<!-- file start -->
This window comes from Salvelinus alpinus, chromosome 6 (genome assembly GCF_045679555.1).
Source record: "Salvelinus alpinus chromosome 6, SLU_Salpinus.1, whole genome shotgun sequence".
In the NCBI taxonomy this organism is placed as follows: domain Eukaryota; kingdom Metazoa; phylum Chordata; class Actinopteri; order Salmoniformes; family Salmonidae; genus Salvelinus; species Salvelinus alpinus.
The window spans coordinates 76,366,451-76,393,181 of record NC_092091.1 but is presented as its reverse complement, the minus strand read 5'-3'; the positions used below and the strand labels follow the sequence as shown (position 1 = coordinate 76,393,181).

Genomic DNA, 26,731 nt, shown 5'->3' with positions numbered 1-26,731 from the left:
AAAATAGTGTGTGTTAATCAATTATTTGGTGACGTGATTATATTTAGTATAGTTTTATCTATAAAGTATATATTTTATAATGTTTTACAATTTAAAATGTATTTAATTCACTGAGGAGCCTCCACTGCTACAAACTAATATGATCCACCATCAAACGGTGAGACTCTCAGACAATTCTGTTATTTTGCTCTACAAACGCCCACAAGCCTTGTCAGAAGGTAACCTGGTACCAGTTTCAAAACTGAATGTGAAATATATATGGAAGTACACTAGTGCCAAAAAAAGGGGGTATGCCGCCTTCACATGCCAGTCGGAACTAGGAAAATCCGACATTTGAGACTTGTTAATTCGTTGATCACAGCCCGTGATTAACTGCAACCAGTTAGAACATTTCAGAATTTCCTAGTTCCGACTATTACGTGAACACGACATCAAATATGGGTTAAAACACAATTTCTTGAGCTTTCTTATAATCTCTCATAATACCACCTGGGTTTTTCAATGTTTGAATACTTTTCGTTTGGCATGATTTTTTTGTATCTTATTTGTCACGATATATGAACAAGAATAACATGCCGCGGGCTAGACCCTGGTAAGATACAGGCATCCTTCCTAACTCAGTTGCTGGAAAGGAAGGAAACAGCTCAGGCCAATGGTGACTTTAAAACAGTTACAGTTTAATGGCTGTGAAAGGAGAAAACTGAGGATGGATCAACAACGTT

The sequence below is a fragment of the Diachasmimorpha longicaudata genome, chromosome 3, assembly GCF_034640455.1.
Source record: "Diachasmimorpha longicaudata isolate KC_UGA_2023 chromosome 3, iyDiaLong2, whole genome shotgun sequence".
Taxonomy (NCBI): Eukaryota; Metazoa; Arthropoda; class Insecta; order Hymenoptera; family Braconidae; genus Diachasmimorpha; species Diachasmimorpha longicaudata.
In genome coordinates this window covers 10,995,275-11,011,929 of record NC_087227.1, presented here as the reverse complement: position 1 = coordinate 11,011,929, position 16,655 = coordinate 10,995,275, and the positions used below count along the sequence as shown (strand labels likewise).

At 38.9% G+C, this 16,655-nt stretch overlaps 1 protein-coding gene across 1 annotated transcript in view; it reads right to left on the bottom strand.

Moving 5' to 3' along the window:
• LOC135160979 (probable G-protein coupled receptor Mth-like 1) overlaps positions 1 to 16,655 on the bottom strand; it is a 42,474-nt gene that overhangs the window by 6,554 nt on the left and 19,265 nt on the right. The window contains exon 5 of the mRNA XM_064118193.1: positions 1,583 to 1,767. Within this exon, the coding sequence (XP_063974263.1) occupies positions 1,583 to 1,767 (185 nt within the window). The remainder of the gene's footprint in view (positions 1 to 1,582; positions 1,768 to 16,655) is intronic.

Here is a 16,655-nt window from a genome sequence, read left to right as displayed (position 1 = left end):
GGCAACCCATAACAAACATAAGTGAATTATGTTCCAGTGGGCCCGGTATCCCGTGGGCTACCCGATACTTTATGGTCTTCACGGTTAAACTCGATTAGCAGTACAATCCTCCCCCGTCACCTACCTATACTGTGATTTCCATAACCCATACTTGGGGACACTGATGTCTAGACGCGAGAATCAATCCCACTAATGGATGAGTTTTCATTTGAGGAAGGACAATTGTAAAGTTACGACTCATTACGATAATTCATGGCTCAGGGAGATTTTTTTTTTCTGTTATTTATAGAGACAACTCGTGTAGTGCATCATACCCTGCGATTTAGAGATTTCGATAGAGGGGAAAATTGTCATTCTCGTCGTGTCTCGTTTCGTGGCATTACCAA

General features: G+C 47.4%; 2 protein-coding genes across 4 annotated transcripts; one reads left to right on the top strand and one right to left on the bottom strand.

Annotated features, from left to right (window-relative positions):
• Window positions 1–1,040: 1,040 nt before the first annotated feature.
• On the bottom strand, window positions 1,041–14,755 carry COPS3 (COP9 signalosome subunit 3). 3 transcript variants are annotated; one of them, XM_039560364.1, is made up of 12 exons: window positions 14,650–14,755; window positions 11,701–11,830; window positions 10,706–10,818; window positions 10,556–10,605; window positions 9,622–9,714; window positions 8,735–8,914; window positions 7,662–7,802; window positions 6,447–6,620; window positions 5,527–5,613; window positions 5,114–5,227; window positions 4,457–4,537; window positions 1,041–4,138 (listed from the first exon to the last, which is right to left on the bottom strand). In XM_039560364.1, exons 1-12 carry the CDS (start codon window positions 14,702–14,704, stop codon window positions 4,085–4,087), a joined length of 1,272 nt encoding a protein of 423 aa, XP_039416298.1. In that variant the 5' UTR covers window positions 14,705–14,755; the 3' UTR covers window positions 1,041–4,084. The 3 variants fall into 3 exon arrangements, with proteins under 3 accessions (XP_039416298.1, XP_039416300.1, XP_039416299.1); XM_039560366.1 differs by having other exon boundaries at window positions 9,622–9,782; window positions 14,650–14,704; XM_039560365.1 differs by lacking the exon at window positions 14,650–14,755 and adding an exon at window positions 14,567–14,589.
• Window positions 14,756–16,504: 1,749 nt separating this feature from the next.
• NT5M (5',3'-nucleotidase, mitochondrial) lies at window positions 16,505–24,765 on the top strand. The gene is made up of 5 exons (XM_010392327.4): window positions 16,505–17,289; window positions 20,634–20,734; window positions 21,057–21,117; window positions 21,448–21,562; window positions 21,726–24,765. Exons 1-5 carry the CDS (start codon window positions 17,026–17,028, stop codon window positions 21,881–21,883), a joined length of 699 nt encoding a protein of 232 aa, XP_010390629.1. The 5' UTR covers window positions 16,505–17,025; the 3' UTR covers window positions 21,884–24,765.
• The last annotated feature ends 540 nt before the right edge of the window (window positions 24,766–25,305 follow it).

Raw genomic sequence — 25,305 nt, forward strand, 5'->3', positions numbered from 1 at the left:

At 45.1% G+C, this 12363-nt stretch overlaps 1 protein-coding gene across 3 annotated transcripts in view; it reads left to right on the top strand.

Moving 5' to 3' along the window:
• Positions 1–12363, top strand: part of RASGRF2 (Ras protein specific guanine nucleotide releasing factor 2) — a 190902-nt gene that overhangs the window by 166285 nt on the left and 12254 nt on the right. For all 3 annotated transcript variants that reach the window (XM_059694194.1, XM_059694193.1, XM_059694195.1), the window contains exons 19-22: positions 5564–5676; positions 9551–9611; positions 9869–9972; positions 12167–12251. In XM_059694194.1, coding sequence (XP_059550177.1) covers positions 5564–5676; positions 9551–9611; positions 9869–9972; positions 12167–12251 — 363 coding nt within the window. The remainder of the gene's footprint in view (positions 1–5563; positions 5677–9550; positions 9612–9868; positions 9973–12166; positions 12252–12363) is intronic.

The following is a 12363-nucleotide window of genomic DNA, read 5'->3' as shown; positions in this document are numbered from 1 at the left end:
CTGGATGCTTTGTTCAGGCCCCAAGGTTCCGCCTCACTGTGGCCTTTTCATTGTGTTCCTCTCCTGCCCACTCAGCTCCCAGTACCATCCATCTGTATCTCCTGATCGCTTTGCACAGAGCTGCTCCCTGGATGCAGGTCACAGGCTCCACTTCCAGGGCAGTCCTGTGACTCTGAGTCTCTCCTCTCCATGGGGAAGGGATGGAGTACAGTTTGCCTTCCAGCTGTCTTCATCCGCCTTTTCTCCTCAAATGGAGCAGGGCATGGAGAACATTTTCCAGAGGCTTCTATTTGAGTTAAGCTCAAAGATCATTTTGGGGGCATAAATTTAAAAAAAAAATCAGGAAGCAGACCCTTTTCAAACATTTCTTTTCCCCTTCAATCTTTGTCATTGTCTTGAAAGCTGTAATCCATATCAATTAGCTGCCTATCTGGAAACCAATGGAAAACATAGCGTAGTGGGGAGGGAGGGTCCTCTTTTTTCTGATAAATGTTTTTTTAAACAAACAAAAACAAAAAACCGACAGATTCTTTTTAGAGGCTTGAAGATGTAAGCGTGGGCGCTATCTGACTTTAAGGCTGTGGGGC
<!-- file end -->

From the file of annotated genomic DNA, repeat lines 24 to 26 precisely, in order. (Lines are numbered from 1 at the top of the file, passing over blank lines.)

At 45.1% G+C, this 12363-nt stretch overlaps 1 protein-coding gene across 3 annotated transcripts in view; it reads left to right on the top strand.

Moving 5' to 3' along the window:
• Positions 1–12363, top strand: part of RASGRF2 (Ras protein specific guanine nucleotide releasing factor 2) — a 190902-nt gene that overhangs the window by 166285 nt on the left and 12254 nt on the right. For all 3 annotated transcript variants that reach the window (XM_059694194.1, XM_059694193.1, XM_059694195.1), the window contains exons 19-22: positions 5564–5676; positions 9551–9611; positions 9869–9972; positions 12167–12251. In XM_059694194.1, coding sequence (XP_059550177.1) covers positions 5564–5676; positions 9551–9611; positions 9869–9972; positions 12167–12251 — 363 coding nt within the window. The remainder of the gene's footprint in view (positions 1–5563; positions 5677–9550; positions 9612–9868; positions 9973–12166; positions 12252–12363) is intronic.